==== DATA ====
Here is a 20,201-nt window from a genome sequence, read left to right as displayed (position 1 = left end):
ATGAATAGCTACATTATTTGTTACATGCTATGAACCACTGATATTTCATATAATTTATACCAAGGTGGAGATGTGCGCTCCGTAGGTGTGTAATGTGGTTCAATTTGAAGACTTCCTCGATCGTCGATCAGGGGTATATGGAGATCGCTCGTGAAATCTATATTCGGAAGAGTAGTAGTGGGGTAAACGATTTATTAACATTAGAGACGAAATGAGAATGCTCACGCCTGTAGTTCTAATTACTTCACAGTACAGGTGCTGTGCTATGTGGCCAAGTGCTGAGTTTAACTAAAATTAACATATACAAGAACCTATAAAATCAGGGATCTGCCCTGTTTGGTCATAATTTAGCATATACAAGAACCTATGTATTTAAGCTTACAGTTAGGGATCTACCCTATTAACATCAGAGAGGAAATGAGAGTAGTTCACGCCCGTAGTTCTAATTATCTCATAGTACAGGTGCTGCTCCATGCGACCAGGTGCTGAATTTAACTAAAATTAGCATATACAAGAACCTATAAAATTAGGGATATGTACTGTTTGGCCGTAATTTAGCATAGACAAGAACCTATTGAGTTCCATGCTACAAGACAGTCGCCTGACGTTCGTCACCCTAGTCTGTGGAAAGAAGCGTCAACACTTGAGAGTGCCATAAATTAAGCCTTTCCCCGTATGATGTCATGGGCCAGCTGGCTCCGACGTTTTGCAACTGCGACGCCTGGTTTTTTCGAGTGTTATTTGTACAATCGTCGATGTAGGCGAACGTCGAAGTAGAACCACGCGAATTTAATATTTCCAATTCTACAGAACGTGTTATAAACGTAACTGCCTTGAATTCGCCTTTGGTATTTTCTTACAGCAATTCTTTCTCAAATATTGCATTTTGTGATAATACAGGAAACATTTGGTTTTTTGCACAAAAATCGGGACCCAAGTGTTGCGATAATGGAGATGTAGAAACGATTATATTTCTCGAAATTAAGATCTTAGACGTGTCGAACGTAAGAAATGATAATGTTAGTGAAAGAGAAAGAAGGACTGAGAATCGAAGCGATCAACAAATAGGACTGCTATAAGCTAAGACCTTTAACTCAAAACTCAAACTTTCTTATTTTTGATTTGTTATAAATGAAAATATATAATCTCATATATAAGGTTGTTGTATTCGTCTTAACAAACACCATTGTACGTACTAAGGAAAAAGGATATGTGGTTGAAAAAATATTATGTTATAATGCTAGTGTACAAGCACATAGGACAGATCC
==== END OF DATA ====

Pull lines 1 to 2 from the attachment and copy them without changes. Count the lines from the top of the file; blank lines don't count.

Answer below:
Here is a 20,201-nt window from a genome sequence, read left to right as displayed (position 1 = left end):
ATGAATAGCTACATTATTTGTTACATGCTATGAACCACTGATATTTCATATAATTTATACCAAGGTGGAGATGTGCGCTCCGTAGGTGTGTAATGTGGTTCAATTTGAAGACTTCCTCGATCGTCGATCAGGGGTATATGGAGATCGCTCGTGAAATCTATATTCGGAAGAGTAGTAGTGGGGTAAACGATTTATTAACATTAGAGACGAAATGAGAATGCTCACGCCTGTAGTTCTAATTACTTCACAGTACAGGTGCTGTGCTATGTGGCCAAGTGCTGAGTTTAACTAAAATTAACATATACAAGAACCTATAAAATCAGGGATCTGCCCTGTTTGGTCATAATTTAGCATATACAAGAACCTATGTATTTAAGCTTACAGTTAGGGATCTACCCTATTAACATCAGAGAGGAAATGAGAGTAGTTCACGCCCGTAGTTCTAATTATCTCATAGTACAGGTGCTGCTCCATGCGACCAGGTGCTGAATTTAACTAAAATTAGCATATACAAGAACCTATAAAATTAGGGATATGTACTGTTTGGCCGTAATTTAGCATAGACAAGAACCTATTGAGTTCCATGCTACAAGACAGTCGCCTGACGTTCGTCACCCTAGTCTGTGGAAAGAAGCGTCAACACTTGAGAGTGCCATAAATTAAGCCTTTCCCCGTATGATGTCATGGGCCAGCTGGCTCCGACGTTTTGCAACTGCGACGCCTGGTTTTTTCGAGTGTTATTTGTACAATCGTCGATGTAGGCGAACGTCGAAGTAGAACCACGCGAATTTAATATTTCCAATTCTACAGAACGTGTTATAAACGTAACTGCCTTGAATTCGCCTTTGGTATTTTCTTACAGCAATTCTTTCTCAAATATTGCATTTTGTGATAATACAGGAAACATTTGGTTTTTTGCACAAAAATCGGGACCCAAGTGTTGCGATAATGGAGATGTAGAAACGATTATATTTCTCGAAATTAAGATCTTAGACGTGTCGAACGTAAGAAATGATAATGTTAGTGAAAGAGAAAGAAGGACTGAGAATCGAAGCGATCAACAAATAGGACTGCTATAAGCTAAGACCTTTAACTCAAAACTCAAACTTTCTTATTTTTGATTTGTTATAAATGAAAATATATAATCTCATATATAAGGTTGTTGTATTCGTCTTAACAAACACCATTGTACGTACTAAGGAAAAAGGATATGTGGTTGAAAAAATATTATGTTATAATGCTAGTGTACAAGCACATAGGACAGATCC